With television rights to be negotiated, CFL faces critical season
With only days to go until the start of an important CFL season in which the Grey Cup will be awarded for the 100th time and television rights scrutinized heavily ahead of a contract renewal, commissioner Mark Cohon couldn’t be calmer.
He could worry about television ratings (they slipped last year), broadcasting rights (the league’s deal with TSN expires in 2013), stadiums (several teams find themselves close to homelessness) and/or the struggle to win fans in Southern Ontario.
Instead, he reclassifies each of his problems into opportunities ahead of Friday’s season openers, which include a rematch of last year’s Grey Cup as the Winnipeg Blue Bombers travel to Vancouver to face the B.C. Lions.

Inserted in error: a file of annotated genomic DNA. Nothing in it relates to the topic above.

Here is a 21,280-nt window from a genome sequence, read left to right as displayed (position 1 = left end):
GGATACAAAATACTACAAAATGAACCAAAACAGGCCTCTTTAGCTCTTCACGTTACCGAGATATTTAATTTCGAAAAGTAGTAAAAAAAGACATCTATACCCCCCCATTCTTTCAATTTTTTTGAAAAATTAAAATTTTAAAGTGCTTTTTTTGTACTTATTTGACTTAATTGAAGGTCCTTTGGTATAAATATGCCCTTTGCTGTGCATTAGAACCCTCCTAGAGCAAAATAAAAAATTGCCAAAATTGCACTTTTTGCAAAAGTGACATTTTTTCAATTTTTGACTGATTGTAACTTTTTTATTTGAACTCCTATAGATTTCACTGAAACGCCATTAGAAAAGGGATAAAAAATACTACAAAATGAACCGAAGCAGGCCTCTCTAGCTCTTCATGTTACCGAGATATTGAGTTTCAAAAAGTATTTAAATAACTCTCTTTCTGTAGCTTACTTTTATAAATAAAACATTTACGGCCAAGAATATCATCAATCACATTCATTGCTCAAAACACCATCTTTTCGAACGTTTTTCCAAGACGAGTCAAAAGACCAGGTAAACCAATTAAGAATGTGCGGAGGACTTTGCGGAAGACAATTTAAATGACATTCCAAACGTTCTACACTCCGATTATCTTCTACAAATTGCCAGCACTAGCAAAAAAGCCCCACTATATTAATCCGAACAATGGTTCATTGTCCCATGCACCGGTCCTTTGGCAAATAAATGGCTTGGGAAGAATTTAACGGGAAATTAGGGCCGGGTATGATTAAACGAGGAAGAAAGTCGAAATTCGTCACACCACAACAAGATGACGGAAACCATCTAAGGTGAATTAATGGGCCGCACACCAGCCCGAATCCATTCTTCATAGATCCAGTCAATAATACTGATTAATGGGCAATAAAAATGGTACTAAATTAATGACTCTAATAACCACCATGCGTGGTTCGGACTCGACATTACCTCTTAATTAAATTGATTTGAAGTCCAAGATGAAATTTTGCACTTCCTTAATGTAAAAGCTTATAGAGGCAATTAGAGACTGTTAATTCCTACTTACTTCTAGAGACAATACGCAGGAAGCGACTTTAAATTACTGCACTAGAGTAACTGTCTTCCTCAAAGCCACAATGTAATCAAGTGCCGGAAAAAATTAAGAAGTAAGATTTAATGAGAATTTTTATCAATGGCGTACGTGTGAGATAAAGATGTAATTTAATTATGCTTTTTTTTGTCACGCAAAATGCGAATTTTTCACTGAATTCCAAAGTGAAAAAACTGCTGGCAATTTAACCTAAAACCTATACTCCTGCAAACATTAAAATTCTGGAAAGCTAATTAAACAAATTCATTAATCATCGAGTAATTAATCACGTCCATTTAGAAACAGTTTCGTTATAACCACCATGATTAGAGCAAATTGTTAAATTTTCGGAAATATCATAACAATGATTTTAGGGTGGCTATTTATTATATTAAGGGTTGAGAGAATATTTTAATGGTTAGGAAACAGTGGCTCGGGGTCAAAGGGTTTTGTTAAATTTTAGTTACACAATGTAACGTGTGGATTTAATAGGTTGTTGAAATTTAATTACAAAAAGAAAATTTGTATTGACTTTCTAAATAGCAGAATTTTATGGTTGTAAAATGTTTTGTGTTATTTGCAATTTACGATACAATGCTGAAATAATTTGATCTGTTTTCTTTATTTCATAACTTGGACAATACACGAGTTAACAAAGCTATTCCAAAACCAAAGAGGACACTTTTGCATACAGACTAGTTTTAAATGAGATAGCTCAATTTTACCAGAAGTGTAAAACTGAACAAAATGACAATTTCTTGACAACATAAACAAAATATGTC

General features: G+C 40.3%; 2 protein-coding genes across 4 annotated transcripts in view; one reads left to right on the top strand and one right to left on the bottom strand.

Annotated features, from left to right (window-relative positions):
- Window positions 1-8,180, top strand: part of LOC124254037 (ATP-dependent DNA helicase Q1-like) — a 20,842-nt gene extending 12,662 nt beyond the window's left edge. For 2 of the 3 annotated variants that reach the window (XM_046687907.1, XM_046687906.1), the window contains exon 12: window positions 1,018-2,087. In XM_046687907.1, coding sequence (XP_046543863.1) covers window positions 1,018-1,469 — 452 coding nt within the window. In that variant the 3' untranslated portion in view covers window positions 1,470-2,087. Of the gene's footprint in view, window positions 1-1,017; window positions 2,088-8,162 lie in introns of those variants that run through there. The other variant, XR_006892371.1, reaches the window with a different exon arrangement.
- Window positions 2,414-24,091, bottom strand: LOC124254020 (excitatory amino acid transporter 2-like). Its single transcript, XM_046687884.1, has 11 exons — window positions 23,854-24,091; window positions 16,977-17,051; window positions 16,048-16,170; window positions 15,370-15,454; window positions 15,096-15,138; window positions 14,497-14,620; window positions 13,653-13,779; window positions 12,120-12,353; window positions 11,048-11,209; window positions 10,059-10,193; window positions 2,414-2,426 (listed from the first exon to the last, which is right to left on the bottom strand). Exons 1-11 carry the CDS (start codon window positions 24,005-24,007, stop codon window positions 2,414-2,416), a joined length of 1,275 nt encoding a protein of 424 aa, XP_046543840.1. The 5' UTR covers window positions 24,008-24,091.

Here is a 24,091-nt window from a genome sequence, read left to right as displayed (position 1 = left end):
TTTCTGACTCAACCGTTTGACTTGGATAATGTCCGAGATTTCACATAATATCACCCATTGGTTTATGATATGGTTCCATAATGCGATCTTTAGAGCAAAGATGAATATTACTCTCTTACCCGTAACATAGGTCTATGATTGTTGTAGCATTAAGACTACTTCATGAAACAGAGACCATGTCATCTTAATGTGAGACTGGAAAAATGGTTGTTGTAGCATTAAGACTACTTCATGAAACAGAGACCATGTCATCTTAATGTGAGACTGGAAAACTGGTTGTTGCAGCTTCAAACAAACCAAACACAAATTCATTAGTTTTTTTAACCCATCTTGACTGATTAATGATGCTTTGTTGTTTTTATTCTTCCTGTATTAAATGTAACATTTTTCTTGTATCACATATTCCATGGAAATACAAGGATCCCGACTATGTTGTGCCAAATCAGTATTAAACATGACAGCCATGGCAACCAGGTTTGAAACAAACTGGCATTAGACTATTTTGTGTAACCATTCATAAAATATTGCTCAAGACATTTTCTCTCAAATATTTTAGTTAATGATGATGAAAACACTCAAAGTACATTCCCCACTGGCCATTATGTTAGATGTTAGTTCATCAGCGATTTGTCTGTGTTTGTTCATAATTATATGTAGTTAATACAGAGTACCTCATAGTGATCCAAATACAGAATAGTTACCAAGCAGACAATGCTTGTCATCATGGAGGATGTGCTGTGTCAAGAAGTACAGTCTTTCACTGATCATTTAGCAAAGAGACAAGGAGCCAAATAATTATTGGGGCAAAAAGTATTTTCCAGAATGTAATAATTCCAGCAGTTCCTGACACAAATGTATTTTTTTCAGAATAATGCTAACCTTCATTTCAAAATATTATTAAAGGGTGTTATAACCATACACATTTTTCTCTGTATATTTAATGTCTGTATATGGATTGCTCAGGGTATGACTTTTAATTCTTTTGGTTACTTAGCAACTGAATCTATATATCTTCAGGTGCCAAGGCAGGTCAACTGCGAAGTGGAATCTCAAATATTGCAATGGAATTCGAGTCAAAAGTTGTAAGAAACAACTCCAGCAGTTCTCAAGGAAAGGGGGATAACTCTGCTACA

“I think we have great momentum,” Cohon says. “No. 1 is the renaissance we’re having with new stadiums being built. Two, we have continued strong ratings. Then there is the power of the 100th Grey Cup. And No. 4 is the play on the field.”
No matter the spin, this is a crucial year for the league. Like a free agent in the last year of a contract, the league needs to put in the type of effort that will make it easier to secure a long-term television deal that will pad revenues and provide a foundation for the next five years.